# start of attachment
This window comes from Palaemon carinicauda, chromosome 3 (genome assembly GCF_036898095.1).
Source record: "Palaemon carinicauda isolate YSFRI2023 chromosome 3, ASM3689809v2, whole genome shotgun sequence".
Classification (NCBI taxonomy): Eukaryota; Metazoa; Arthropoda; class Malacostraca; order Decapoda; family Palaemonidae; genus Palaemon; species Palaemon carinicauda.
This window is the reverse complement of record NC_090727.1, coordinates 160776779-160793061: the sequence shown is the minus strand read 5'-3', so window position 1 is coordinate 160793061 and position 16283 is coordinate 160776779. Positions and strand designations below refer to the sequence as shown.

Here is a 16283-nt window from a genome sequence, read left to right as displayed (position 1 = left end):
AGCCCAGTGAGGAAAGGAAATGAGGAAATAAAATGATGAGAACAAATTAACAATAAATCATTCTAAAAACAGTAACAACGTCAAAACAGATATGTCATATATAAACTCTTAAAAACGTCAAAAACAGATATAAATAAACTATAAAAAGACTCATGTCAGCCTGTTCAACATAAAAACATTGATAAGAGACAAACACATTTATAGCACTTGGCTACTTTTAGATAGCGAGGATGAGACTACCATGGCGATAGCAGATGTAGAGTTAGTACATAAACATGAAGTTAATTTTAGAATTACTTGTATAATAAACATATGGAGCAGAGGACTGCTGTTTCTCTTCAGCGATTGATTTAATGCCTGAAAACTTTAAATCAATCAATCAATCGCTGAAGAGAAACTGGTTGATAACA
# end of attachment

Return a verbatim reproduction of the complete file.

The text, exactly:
This window comes from Palaemon carinicauda, chromosome 3 (genome assembly GCF_036898095.1).
Source record: "Palaemon carinicauda isolate YSFRI2023 chromosome 3, ASM3689809v2, whole genome shotgun sequence".
Classification (NCBI taxonomy): Eukaryota; Metazoa; Arthropoda; class Malacostraca; order Decapoda; family Palaemonidae; genus Palaemon; species Palaemon carinicauda.
This window is the reverse complement of record NC_090727.1, coordinates 160776779-160793061: the sequence shown is the minus strand read 5'-3', so window position 1 is coordinate 160793061 and position 16283 is coordinate 160776779. Positions and strand designations below refer to the sequence as shown.

Here is a 16283-nt window from a genome sequence, read left to right as displayed (position 1 = left end):
AGCCCAGTGAGGAAAGGAAATGAGGAAATAAAATGATGAGAACAAATTAACAATAAATCATTCTAAAAACAGTAACAACGTCAAAACAGATATGTCATATATAAACTCTTAAAAACGTCAAAAACAGATATAAATAAACTATAAAAAGACTCATGTCAGCCTGTTCAACATAAAAACATTGATAAGAGACAAACACATTTATAGCACTTGGCTACTTTTAGATAGCGAGGATGAGACTACCATGGCGATAGCAGATGTAGAGTTAGTACATAAACATGAAGTTAATTTTAGAATTACTTGTATAATAAACATATGGAGCAGAGGACTGCTGTTTCTCTTCAGCGATTGATTTAATGCCTGAAAACTTTAAATCAATCAATCAATCGCTGAAGAGAAACTGGTTGATAACA